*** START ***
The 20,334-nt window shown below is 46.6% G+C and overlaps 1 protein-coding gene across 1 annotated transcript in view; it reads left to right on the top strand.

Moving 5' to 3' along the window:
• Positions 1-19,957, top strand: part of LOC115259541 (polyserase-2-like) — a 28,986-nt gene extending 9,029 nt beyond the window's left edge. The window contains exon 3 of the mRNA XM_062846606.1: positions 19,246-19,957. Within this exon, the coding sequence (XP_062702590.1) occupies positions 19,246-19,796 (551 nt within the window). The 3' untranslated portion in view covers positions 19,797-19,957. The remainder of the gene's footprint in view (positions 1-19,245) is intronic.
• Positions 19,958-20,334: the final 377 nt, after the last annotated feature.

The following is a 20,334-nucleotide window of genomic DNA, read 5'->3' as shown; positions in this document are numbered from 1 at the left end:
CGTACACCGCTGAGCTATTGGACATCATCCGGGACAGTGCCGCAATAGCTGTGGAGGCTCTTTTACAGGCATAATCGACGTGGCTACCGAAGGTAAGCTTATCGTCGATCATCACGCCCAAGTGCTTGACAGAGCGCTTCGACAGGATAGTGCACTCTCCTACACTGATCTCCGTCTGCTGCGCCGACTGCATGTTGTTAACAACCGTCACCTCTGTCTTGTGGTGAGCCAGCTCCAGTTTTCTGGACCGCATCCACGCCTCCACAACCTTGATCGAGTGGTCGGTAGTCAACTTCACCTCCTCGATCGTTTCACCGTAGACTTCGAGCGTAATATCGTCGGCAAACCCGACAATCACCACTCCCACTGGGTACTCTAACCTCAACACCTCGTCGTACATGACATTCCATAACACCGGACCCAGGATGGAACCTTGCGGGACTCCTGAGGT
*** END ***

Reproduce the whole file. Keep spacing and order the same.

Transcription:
The 20,334-nt window shown below is 46.6% G+C and overlaps 1 protein-coding gene across 1 annotated transcript in view; it reads left to right on the top strand.

Moving 5' to 3' along the window:
• Positions 1-19,957, top strand: part of LOC115259541 (polyserase-2-like) — a 28,986-nt gene extending 9,029 nt beyond the window's left edge. The window contains exon 3 of the mRNA XM_062846606.1: positions 19,246-19,957. Within this exon, the coding sequence (XP_062702590.1) occupies positions 19,246-19,796 (551 nt within the window). The 3' untranslated portion in view covers positions 19,797-19,957. The remainder of the gene's footprint in view (positions 1-19,245) is intronic.
• Positions 19,958-20,334: the final 377 nt, after the last annotated feature.

The following is a 20,334-nucleotide window of genomic DNA, read 5'->3' as shown; positions in this document are numbered from 1 at the left end:
CGTACACCGCTGAGCTATTGGACATCATCCGGGACAGTGCCGCAATAGCTGTGGAGGCTCTTTTACAGGCATAATCGACGTGGCTACCGAAGGTAAGCTTATCGTCGATCATCACGCCCAAGTGCTTGACAGAGCGCTTCGACAGGATAGTGCACTCTCCTACACTGATCTCCGTCTGCTGCGCCGACTGCATGTTGTTAACAACCGTCACCTCTGTCTTGTGGTGAGCCAGCTCCAGTTTTCTGGACCGCATCCACGCCTCCACAACCTTGATCGAGTGGTCGGTAGTCAACTTCACCTCCTCGATCGTTTCACCGTAGACTTCGAGCGTAATATCGTCGGCAAACCCGACAATCACCACTCCCACTGGGTACTCTAACCTCAACACCTCGTCGTACATGACATTCCATAACACCGGACCCAGGATGGAACCTTGCGGGACTCCTGAGGT